Days and Lives :: Guards

Prisoner: Boris Chetverikov

“During those days Kulakov introduced a new way of weakening my body. As I had mentioned, during the day it was prohibited to sleep or lie down in prison. Kulakov would send for me in late evening, thus not allowing me to sleep during the allotted time. At five o’clock in the morning I would again be taken downstairs, put near the door of Kulakov’s office, and left alone. I would stand for five hours in a completely empty building. Sometimes I couldn’t tolerate it and lied down on floor. Kulakov would return at ten o’clock and examine each corner because there was a chance that I wouldn’t be able to hold it and would skip the restroom. However, everything was clean: I was on a hunger strike and had no use for a restroom. In the meantime, they could send me to the isolation cell for soiling the room.”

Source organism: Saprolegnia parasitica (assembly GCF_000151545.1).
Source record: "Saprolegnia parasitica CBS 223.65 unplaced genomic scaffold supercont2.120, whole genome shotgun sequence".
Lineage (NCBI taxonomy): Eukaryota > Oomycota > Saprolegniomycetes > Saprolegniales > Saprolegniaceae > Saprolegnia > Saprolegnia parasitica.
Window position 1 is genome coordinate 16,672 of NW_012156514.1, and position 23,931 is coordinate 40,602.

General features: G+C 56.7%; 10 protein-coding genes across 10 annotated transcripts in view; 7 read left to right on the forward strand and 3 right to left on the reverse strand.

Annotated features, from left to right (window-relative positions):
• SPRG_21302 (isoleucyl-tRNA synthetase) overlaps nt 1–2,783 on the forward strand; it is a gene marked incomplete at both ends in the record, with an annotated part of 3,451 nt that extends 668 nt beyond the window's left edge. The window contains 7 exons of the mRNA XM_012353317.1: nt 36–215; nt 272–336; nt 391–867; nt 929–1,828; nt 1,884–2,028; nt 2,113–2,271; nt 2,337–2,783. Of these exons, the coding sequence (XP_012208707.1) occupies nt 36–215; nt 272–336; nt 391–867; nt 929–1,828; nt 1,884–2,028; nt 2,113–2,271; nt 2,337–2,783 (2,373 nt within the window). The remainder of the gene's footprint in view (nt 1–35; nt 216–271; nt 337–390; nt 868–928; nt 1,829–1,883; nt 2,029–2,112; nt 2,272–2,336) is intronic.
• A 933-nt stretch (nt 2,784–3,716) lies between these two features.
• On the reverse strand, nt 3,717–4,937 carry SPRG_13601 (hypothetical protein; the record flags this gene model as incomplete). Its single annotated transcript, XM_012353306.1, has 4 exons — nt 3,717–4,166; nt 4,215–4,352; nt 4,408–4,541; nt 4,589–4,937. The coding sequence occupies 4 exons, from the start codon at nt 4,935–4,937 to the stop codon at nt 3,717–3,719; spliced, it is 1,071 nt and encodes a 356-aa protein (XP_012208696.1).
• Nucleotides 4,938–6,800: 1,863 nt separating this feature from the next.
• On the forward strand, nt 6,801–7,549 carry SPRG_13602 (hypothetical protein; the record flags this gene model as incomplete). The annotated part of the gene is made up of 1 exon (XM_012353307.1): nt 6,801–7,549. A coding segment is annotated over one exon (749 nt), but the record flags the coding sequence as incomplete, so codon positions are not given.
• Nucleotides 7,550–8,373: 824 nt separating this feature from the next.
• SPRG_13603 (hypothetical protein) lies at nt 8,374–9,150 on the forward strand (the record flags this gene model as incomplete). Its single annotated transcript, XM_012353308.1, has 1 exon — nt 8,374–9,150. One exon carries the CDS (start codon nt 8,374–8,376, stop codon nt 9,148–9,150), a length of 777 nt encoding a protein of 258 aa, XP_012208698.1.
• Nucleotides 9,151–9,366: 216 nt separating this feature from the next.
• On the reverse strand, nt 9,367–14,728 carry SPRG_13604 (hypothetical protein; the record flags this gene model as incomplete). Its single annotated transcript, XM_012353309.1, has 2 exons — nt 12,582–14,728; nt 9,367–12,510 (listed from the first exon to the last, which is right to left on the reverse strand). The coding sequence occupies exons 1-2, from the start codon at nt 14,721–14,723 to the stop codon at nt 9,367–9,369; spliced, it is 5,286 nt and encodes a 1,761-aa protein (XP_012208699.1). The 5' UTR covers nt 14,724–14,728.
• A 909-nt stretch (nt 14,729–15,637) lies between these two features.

The Climate

The extreme climates of the Gulag did not discriminate. Though they had better food, clothing, and shelter than the prisoners, guards also suffered from the brutal conditions. As former Gulag prisoner Joseph Scholmer recalled, "Most of the soldiers at Vorkuta are simple creatures, who are really just as much prisoners of the tundra and victims of the cold as the prisoners themselves. Service up there in the north is a sort of exile for them. Their life consists of guard duties, drill, and occasional visits to the cinemas in the town to which they are marched off in little columns."